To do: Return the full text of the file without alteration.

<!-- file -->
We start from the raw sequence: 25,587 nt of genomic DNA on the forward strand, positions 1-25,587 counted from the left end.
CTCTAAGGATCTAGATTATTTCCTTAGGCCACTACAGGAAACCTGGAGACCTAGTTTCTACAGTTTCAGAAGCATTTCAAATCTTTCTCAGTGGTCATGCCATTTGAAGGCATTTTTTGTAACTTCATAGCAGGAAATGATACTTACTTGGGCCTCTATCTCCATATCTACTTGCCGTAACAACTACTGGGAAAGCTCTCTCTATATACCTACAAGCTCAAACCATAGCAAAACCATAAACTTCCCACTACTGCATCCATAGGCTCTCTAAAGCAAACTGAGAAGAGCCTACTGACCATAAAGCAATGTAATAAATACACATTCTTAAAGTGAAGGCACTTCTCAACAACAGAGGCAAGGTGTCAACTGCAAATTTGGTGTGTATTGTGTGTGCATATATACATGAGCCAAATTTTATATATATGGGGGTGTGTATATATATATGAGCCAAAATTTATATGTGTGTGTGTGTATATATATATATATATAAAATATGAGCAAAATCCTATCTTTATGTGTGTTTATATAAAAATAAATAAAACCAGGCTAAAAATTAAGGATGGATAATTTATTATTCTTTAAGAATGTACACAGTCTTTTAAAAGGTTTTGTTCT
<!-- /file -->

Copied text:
We start from the raw sequence: 25,587 nt of genomic DNA on the forward strand, positions 1-25,587 counted from the left end.
CTCTAAGGATCTAGATTATTTCCTTAGGCCACTACAGGAAACCTGGAGACCTAGTTTCTACAGTTTCAGAAGCATTTCAAATCTTTCTCAGTGGTCATGCCATTTGAAGGCATTTTTTGTAACTTCATAGCAGGAAATGATACTTACTTGGGCCTCTATCTCCATATCTACTTGCCGTAACAACTACTGGGAAAGCTCTCTCTATATACCTACAAGCTCAAACCATAGCAAAACCATAAACTTCCCACTACTGCATCCATAGGCTCTCTAAAGCAAACTGAGAAGAGCCTACTGACCATAAAGCAATGTAATAAATACACATTCTTAAAGTGAAGGCACTTCTCAACAACAGAGGCAAGGTGTCAACTGCAAATTTGGTGTGTATTGTGTGTGCATATATACATGAGCCAAATTTTATATATATGGGGGTGTGTATATATATATGAGCCAAAATTTATATGTGTGTGTGTGTATATATATATATATATAAAATATGAGCAAAATCCTATCTTTATGTGTGTTTATATAAAAATAAATAAAACCAGGCTAAAAATTAAGGATGGATAATTTATTATTCTTTAAGAATGTACACAGTCTTTTAAAAGGTTTTGTTCT